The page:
Submission Guidelines

Get Promoted!

As Editor-in-Chief of Daily Love, Weirdyear and Yesteryear Fiction and all the other publications of Thunderune Publishing, I believe in the power of the written word. As such, I make it my duty to provide services which give new and established writers a leg up on finding new readers and customers. I’m always looking for new ways to promote emerging writers, so check back here often and take advantage of these awesome promotional deals!

Grab a product-oriented interview by Author E.S. Wynn which will be featured not only on his official author blog, ( but also on literally dozens of other high traffic sites. If you're looking to get your work out there where people can see it and buy it, this service is a must!

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Get your book reviewed by Author E.S. Wynn and see it featured not only on his official author blog, but also on literally dozens of other high traffic sites. I pride myself on my speed and my ability to provide a thorough review that is fair, honest and powerful. Is this a great deal? Heck yes! You'd be paying $150 or more for this same service anywhere else!

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Your purchase guarantees you to up to 3,000 words of material (no more than ten individual pieces) transcribed to audio by a professional voice actor (me) and featured not only on my official author blog, ( but also on literally dozens of other high traffic sites. Note: I don’t do pornography, bizarro or other forms of offensive material.

Order Here >>

Amanda Firefox

Today, it is my pleasure to interview Amanda Firefox, author of Shadows of Light on Tomorrow’s Mirror. If you haven’t read her book, I highly recommend it!

E.S.: So Amanda, tell us a little about yourself.

A.F.: Ooh, that is always a fun one. A little about myself? Well, I’m five-seven, dark hair, brown eyes. I have a dog, I am a hopeless romantic and I enjoy long walks on the beach.

E.S.: Excellent! And how long have you been writing?

A.F.: Not long. About a year or so now. I have been doodling little bits and pieces of poetry for as long as I can remember, but only writing seriously for about a year.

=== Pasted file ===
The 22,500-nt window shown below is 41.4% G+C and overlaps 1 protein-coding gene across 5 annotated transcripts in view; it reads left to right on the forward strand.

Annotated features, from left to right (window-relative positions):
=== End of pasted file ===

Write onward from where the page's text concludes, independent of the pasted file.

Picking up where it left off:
E.S.: What can you tell us about your book?

A.F.: Well, it is a collection of flash fiction and poetry pieces, first of all. Second of all, it is about love, desire, and the beauty of the human experience. Oh, and sex. Everything I write has some steamy sex element to it. That is just how I am.

E.S.: Excellent! What do you think the future has in store for the written word?

A.F.: Honestly, I don’t know. I really believe that people will still be writing and reading in the future, but I like to think that maybe the internet will lead to a world where people read more and enjoy longer pieces, like novels.

E.S.: As a published author, what kind of advice would you give to other writers, especially those who are just getting started?

A.F.: Don’t give up! That is it, really. Write from the heart. Write what you like, and talk to people about it everyday!

E.S.: Excellent. Thank you, Amanda! Anything else that you’d like to add?

A.F.: No, but thanks. ^_^’

Amanda Firefox on Daily Love
Amanda Firefox on Hubpages

Get Inspired!

Looking to get inspired?

On this disc, you will find 11 tracks of writing goodness to get you inspired and writing! Writer's block? No worries! Let the muses of E.S. Wynn's Audio Creative Writing Prompts tantalize you into your next project!

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New Audio!

Featuring classic literature read aloud by author E.S. Wynn, this disc is a definite must-have for lovers of lit as well as instructors looking to give their material more "pop" in the classroom.

Track listing:
1. The Windhover (Hopkins)
2. Dulce Et Decorum Est (Wilfred Owen)
3. Tyger (Blake)
4. Kubla Khan (Coleridge)
5. Azathoth (Lovecraft)
6. Chimney Sweeper (Blake)
7. Charge of the Light Brigade (Tennyson)
8. Meeting at Night (Browning)
9. Ozymandias (Shelley)
10. Lady of Shalott (Tennyson)
11. Childe Roland To The Dark Tower Came (Browning)
12. From Beyond (Lovecraft)

Get your copy today! ($8.99)

ITSG resources

Some fresh, free resources are out for the Cygnus War ITSG and available for download on Thunderune Publishing! Check them out today!

Coralate and Seindrive counter-sheets (ITSG)

Pilot record sheets (ITSG)

Rig Reference sheet (ITSG)

Calling All Writers!

Yesteryear Fiction needs you! We are currently accepting submissions in the following genres!

  • Fantasy
  • Steampunk
  • Modern Magic
  • Magic Realism
  • Gothic Fantasy
  • Weird West
  • Historic Fiction
  • And many more!

Check us out online and send in your best!

- - -

After Two Years:

The Cygnus War:
An Immersive Tactical Strategy Game

Easy to learn, set up, and fun to play, The Cygnus War: Immersive Tactical Simulation Game has everything you need to play pretty much whenever you want, wherever you are. (Just add pencils and a pair of ordinary dice.)